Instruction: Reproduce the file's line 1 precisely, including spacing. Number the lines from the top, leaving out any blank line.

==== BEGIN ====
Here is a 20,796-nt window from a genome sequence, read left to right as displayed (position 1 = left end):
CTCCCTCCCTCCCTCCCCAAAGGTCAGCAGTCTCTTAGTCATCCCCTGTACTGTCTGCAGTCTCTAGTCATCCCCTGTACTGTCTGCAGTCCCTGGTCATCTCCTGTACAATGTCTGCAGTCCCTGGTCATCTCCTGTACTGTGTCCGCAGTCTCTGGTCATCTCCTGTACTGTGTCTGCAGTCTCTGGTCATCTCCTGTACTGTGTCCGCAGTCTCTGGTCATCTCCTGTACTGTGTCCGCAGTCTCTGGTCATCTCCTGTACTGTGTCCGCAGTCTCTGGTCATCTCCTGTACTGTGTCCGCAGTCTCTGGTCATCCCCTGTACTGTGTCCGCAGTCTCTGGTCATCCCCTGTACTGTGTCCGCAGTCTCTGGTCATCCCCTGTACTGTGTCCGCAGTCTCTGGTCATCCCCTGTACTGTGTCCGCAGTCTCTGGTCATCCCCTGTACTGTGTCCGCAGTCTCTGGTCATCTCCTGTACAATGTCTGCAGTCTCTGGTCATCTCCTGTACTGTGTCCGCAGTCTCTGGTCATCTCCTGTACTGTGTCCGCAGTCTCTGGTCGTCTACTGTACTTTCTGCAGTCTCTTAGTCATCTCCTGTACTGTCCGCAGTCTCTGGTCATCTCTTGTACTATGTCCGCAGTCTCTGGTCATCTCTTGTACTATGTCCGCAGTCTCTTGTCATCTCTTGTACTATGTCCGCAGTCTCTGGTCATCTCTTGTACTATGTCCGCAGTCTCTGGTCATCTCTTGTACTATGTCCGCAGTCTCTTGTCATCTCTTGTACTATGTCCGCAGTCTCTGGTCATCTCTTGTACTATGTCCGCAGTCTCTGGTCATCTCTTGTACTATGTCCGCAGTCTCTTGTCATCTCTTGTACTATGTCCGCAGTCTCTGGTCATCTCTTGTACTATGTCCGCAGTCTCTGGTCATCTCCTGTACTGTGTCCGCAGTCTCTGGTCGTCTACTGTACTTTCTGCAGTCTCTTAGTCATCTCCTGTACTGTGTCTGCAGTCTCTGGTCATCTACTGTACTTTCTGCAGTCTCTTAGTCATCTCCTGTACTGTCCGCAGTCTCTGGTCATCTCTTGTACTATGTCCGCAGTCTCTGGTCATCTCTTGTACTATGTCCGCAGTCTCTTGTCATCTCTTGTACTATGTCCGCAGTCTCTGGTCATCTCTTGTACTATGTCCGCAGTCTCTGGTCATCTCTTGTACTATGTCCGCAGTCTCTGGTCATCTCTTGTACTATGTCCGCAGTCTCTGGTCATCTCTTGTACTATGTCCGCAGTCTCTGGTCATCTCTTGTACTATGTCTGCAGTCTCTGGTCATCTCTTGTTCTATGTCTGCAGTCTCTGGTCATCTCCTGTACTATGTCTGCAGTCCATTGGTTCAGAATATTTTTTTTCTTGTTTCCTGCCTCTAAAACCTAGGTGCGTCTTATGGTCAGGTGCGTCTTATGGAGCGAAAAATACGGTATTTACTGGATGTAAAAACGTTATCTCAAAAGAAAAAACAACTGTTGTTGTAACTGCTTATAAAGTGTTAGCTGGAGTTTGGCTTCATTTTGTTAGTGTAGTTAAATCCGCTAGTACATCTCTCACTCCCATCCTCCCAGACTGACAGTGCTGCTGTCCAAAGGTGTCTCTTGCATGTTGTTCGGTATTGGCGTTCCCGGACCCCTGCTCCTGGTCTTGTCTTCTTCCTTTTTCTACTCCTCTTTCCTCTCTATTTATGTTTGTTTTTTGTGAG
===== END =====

Here is a 20,796-nt window from a genome sequence, read left to right as displayed (position 1 = left end):